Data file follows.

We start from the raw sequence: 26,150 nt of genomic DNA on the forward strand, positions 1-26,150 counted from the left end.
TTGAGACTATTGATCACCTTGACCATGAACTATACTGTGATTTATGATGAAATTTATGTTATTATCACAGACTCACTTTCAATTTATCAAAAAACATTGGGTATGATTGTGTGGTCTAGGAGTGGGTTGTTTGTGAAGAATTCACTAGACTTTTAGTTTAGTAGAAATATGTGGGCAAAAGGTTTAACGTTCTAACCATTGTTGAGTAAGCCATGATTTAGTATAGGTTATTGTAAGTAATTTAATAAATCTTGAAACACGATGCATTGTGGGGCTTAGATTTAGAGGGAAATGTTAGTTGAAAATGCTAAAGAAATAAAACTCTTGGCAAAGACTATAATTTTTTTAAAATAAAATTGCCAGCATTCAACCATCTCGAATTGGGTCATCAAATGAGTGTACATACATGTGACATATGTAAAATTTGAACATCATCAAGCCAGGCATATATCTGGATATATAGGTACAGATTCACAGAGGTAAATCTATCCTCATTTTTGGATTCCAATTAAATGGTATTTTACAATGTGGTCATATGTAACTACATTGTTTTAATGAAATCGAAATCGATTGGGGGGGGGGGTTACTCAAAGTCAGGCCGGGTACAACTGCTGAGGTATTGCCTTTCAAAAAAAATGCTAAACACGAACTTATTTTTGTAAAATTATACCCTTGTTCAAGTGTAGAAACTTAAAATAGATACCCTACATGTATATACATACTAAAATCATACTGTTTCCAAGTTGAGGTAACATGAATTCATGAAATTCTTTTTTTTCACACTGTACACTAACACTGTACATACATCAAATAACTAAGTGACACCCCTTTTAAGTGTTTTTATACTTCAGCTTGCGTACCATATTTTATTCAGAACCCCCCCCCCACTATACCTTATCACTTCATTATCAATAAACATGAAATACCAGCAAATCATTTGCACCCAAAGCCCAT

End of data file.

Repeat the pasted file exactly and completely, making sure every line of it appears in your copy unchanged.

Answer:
We start from the raw sequence: 26,150 nt of genomic DNA on the forward strand, positions 1-26,150 counted from the left end.
TTGAGACTATTGATCACCTTGACCATGAACTATACTGTGATTTATGATGAAATTTATGTTATTATCACAGACTCACTTTCAATTTATCAAAAAACATTGGGTATGATTGTGTGGTCTAGGAGTGGGTTGTTTGTGAAGAATTCACTAGACTTTTAGTTTAGTAGAAATATGTGGGCAAAAGGTTTAACGTTCTAACCATTGTTGAGTAAGCCATGATTTAGTATAGGTTATTGTAAGTAATTTAATAAATCTTGAAACACGATGCATTGTGGGGCTTAGATTTAGAGGGAAATGTTAGTTGAAAATGCTAAAGAAATAAAACTCTTGGCAAAGACTATAATTTTTTTAAAATAAAATTGCCAGCATTCAACCATCTCGAATTGGGTCATCAAATGAGTGTACATACATGTGACATATGTAAAATTTGAACATCATCAAGCCAGGCATATATCTGGATATATAGGTACAGATTCACAGAGGTAAATCTATCCTCATTTTTGGATTCCAATTAAATGGTATTTTACAATGTGGTCATATGTAACTACATTGTTTTAATGAAATCGAAATCGATTGGGGGGGGGGGTTACTCAAAGTCAGGCCGGGTACAACTGCTGAGGTATTGCCTTTCAAAAAAAATGCTAAACACGAACTTATTTTTGTAAAATTATACCCTTGTTCAAGTGTAGAAACTTAAAATAGATACCCTACATGTATATACATACTAAAATCATACTGTTTCCAAGTTGAGGTAACATGAATTCATGAAATTCTTTTTTTTCACACTGTACACTAACACTGTACATACATCAAATAACTAAGTGACACCCCTTTTAAGTGTTTTTATACTTCAGCTTGCGTACCATATTTTATTCAGAACCCCCCCCCCACTATACCTTATCACTTCATTATCAATAAACATGAAATACCAGCAAATCATTTGCACCCAAAGCCCAT